Sen. Orrin Hatch: Will the tea party bring him down in Utah?
Six-term US Sen. Orrin Hatch faces his first Republican primary election since 1976, challenged by tea party favorite State Senator Dan Liljenquist. Will Hatch suffer the same political fate at the hands of the tea party as defeated GOP Senate veterans Bob Bennett and Richard Lugar?
Two years ago, a conservative US senator in conservative Utah – three-term incumbent Bob Bennett – got the boot at the Republican state nominating convention, losing to tea party favorite Mike Lee at a time when ever having shown any signs of legislative compromise was a mark of wobbly disloyalty to the conservative cause.
This time around, Utah’s other US senator – six-term incumbent Orrin Hatch – got the same kind of scare. State Senator Dan Liljenquist – another tea party favorite – forced Hatch into a primary election to be held this Tuesday, Hatch’s first primary challenge since he began his political career in 1976.
It seems unlikely.
Hatch has spent some $10 million on his re-election bid (more than 10 times his opponent). He agreed to only one radio debate with Mr. Liljenquist who – 40 years younger than Hatch – is a literal as well as figurative fresh face and might have been seen as such on TV. He emphasizes his conservative credentials (a 90 percent lifetime rating by the American Conservative Union), and he doesn’t mention his friendly relationship with the late Sen. Ted Kennedy or the legislation they worked on together.
Still, tea party activists and organizations have Hatch in their political gunsights.
When Liljenquist announced his candidacy in January, Matt Kibbe, president of tea party powerhouse FreedomWorks, had this to say: “Senator Orrin Hatch is a 36-year incumbent who has consistently abandoned limited government principles, authored legislation with liberal Democrats, and voted to expand the size of the federal government.”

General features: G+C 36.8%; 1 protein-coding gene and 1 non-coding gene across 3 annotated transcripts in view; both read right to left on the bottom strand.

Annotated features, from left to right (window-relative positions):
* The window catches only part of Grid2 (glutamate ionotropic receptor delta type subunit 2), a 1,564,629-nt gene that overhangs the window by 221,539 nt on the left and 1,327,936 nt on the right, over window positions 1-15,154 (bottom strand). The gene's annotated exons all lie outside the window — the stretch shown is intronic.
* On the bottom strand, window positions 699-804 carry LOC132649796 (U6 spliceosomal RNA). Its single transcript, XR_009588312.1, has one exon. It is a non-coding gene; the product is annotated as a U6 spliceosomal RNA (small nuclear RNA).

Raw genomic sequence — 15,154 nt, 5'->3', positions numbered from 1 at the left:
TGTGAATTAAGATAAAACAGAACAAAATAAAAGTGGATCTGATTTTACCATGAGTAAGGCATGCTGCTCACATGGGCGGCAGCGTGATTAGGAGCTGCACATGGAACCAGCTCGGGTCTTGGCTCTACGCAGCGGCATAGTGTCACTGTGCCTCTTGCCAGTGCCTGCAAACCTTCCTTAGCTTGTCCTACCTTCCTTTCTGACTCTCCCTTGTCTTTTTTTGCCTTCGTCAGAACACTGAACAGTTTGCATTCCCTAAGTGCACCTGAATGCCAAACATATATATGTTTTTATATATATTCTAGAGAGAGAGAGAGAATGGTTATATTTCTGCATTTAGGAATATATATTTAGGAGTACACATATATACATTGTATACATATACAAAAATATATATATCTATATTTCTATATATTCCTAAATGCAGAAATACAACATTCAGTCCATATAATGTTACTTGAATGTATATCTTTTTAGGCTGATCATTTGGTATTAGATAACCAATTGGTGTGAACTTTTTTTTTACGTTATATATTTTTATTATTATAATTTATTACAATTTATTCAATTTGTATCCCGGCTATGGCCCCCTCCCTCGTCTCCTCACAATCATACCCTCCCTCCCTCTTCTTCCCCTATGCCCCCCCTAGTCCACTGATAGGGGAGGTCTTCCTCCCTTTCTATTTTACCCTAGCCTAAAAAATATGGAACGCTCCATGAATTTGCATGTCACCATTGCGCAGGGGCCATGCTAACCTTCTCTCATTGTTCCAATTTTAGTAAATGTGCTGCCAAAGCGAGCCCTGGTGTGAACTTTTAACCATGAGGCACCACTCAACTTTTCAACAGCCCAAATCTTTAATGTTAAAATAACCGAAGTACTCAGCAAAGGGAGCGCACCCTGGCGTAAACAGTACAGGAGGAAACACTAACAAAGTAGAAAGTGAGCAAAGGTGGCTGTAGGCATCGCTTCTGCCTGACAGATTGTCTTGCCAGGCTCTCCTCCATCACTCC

“Between his vote to create the Department of Education in 1979, to his vote for the TARP bailout in 2008, Hatch has consistently voted to expand government beyond its Constitutional limitations,” Kibbe said. “At the end of the day, our Utah activists have been asking us: Why settle for an Orrin Hatch, when you can have another Mike Lee?”
That kind of thing rankles Hatch, who calls FreedomWorks “the sleaziest bunch I’ve ever seen in my life.” That was at the lone pre-primary debate 10 days ago.
Hatch plays up his experience and seniority, which Liljenquist says is the problem.
“Do you consider yourself responsible in any way for the national debt that has exploded in your time in Washington?” he asked Hatch during their radio encounter.
“That is fiscal child abuse and that’s what’s happened in this Congress under your watch as you’ve voted over and over to raise the debt ceiling,” Liljenquist said. “That is a tax increase, that you’ve deferred on a whole generation of Americans.”
The normally unflappable Hatch flapped at that. “Apparently I’m responsible for everything that’s wrong in the federal government,” he said. “That’s total BS and everybody knows it.”
Going into Tuesday’s primary election, Hatch appears to have the clear advantage despite Liljenquist’s and the tea party’s efforts. He’s way ahead in the polls – 60-32 percent, according to a new Deseret News/KSL-TV poll. And he has the endorsement of presumptive Republican presidential nominee Mitt Romney and – perhaps even more valuable – the blessing of Sarah Palin.
“Republican voters aren't quite ready to turn the old war horse out to pasture,” Republican political consultant and lobbyist LaVarr Webb told the Deseret News in Salt Lake City. “A Hatch win means that it's safe, once again, to be a mainstream Republican in Utah.”
Still, one thing is certain, Wall Street Journal editorial board member Steven Moore wrote the other day: “Every incumbent Republican senator will be watching Utah with fear and trepidation on Tuesday. Elections like this keep Republicans from straying too far away from the limited-government principles that GOP voters are demanding.”